You could argue that Price is the kind of superstar No. 1 pitcher who would make such a contract worth it. But two years ago, you would have said the same thing about Tim Lincecum. The Giants wisely held off giving him an extension and likely saved a hundred million dollars over what The Freak is likely to sign for now. (The Giants are rumored to still be interested in re-signing Lincecum, but his price is certain to be a lot less than it would have been had they signed him to an extension after the 2011 season.) CC Sabathia's deal with the Yankees looked good until this season. Maybe that was just a bad season for Sabathia and he'll bounce back. But in any case, the Yankees are on the hook for, most likely, $96 million over the next four years. There is clause in Sabathia's contract that would likely void the last year of the deal if he has a left shoulder injury, but assuming he's healthy, Sabathia will make $25 million as a 36-year-old pitcher in 2017. The Sabathia deal is almost certainly something that Price is going to want to exceed.

As far as making a deal for Price goes, it's hard to see the Cubs swinging a deal without including Javier Baez. Maybe the Cubs are OK with that. Baez does have some contact issues and it's not hard to see him becoming a disappointment if he doesn't control his powerful swing better. But he's also someone who could end up as a perennial all-star and someone whom you build a team around just as much as Price.

Could a deal be made without including Baez? Maybe, if the Rangers also won't part with Jurickson Profar. Maybe some combination of Albert Almora, Jorge Soler and C.J. Edwards and possibly all three would get the job done in such a case. (Kris Bryant is not eligible to be traded this offseason.)

Our friends at DRays Bay looked at the Garza deals last July, which we can use as a guide for a potential Price trade. Of the five players the Cubs sent to Tampa Bay, only one so far has panned out. It turned out to be a good trade for Tampa Bay, however, because Chris Archer looks like he's going to be at least as good as Matt Garza. Hak-Ju Lee missed the whole season with a knee injury, and he might end up being a good player if he bounces back from that. But otherwise, the deal turned out to be Archer for Garza, which while a good deal for the Rays, was also a good deal for the Cubs because they were able to flip Garza for Edwards, Mike Olt, Justin Grimm and Neil Ramirez. But it seems highly unlikely the Cubs would be able to flip Price for a similar package because any trade the Cubs made for Price would have to include a long contract extension.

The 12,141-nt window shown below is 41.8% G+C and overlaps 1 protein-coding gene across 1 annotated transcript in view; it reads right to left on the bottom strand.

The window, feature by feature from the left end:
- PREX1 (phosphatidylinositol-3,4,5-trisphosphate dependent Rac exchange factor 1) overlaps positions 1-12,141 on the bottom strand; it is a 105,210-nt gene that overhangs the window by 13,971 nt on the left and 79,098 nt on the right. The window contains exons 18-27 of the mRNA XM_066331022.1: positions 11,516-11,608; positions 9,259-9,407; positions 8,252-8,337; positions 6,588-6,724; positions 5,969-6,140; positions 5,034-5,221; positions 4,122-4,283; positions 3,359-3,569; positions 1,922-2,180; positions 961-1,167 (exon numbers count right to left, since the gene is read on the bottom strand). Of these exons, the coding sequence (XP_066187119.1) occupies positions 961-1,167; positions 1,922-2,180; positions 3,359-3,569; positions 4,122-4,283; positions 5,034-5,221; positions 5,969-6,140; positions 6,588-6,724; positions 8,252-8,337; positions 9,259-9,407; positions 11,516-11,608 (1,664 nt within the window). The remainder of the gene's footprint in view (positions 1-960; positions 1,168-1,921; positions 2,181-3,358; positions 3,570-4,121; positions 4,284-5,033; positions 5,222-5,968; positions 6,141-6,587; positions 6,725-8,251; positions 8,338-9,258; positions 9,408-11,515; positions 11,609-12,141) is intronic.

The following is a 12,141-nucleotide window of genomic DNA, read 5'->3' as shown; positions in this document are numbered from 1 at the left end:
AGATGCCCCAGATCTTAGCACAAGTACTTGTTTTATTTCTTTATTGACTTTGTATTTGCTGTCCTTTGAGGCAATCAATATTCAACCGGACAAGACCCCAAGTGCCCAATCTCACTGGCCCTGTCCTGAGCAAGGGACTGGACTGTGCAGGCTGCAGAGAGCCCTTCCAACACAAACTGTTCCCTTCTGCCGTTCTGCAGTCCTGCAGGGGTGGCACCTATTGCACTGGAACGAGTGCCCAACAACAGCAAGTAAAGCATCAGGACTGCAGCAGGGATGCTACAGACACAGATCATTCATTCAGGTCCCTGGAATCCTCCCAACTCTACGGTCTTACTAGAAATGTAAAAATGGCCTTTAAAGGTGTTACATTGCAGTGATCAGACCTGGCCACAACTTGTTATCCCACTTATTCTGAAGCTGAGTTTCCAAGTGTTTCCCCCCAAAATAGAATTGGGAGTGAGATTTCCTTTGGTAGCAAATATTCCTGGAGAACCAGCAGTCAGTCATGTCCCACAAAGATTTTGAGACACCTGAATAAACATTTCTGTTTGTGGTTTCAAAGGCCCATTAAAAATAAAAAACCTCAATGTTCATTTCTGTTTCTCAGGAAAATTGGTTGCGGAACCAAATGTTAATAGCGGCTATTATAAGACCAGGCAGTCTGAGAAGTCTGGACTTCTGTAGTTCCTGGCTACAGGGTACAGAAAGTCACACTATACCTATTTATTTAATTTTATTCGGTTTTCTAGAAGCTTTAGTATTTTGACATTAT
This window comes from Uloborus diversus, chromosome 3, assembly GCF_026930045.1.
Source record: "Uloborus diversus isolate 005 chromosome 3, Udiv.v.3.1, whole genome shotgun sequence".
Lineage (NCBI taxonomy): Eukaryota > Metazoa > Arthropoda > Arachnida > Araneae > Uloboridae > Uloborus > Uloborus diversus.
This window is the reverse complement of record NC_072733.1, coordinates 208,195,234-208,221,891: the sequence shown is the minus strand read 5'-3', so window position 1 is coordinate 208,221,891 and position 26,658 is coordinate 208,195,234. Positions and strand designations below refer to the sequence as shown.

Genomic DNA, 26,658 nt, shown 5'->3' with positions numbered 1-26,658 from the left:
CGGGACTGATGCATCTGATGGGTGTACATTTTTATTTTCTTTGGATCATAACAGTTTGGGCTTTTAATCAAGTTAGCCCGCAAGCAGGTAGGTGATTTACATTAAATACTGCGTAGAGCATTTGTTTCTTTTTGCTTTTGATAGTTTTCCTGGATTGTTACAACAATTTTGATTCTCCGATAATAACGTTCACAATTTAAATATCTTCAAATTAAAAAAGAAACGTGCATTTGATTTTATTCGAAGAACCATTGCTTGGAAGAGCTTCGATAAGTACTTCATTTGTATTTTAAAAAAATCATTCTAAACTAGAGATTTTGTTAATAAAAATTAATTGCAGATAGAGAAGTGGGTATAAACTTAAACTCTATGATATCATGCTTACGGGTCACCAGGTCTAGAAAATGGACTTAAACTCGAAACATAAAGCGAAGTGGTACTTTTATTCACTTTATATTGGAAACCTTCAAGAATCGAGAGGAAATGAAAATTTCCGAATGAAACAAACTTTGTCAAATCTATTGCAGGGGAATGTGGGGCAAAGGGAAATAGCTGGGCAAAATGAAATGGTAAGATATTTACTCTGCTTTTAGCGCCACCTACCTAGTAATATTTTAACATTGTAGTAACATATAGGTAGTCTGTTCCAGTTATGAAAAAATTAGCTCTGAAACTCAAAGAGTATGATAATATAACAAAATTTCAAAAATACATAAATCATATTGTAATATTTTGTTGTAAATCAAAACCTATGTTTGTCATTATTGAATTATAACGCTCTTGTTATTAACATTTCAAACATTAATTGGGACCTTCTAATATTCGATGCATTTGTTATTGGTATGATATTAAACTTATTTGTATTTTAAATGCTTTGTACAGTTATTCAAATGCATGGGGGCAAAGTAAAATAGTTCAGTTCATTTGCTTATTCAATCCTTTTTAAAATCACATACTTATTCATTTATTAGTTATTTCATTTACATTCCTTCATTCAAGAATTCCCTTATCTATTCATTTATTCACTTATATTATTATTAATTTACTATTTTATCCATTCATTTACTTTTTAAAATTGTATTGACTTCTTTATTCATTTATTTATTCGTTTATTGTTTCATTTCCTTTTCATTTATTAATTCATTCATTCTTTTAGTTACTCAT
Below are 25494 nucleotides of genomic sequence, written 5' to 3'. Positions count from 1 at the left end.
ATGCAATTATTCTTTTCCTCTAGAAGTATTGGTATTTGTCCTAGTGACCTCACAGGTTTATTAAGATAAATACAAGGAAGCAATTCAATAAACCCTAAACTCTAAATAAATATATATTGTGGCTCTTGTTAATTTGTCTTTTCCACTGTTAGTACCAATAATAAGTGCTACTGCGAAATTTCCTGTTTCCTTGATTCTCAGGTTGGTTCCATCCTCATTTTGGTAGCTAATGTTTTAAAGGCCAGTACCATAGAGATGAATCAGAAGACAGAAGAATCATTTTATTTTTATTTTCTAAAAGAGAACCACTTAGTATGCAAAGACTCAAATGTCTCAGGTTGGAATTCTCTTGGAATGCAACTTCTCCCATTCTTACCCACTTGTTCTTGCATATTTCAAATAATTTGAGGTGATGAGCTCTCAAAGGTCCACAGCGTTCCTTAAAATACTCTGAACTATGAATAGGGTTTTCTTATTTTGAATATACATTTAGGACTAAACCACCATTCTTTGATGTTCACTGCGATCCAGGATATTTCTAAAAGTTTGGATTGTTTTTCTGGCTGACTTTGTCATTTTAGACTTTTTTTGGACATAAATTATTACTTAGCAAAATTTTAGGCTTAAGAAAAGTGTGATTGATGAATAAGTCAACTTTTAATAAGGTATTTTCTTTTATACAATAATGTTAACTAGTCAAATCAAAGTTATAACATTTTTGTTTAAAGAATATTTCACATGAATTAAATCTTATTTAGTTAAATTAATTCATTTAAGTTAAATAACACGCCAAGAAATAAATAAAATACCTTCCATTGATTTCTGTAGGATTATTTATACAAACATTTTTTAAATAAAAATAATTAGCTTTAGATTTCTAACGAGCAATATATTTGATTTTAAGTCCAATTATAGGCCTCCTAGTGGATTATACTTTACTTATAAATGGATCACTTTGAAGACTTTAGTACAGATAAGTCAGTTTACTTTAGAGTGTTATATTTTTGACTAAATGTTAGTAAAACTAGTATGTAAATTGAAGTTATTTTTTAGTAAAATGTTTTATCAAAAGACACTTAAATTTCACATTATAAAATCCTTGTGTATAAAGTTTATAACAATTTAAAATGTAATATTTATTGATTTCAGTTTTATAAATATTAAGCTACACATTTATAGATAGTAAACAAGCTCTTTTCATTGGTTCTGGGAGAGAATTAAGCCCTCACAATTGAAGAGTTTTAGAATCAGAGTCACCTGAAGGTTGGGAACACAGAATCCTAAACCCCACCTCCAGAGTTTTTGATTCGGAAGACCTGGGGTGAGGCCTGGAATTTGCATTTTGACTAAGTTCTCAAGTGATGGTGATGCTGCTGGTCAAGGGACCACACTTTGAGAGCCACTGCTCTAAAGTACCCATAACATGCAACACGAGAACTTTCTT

Personally, I love David Price and think he's the type of pitcher the Cubs should be targeting. He's a true ace with three plus pitches and incredible mound presence, his failure in his last game against Boston notwithstanding. But the timing and cost seem all wrong to me. The Cubs are likely still two years away from contending for a title, and by that time, Price will be 30 and is likely to start declining. While there is a lot of debate whether the right to exclusively negotiate with a player is worth anything, the Cubs would have to sign Price to a long-term deal for a trade to make any sense. Then they're looking at having a pitcher locked up at probably $25 million a year until he's 36 or more. Some pitchers are worth that kind of deal, but most are not. It's impossible to know which type Price is, but the odds are against him being one of the good ones, no matter how good he is now.

If the price for Price is less than I think it is, then I'd be all in favor of going after him. I'd love to have David Price in Cubbie pinstripes. I think Price is the type of ace pitcher that you can build a staff around. But the timing is all wrong and he won't bring a championship by himself. As much as it pains me to say it, I think the Cubs have to pass.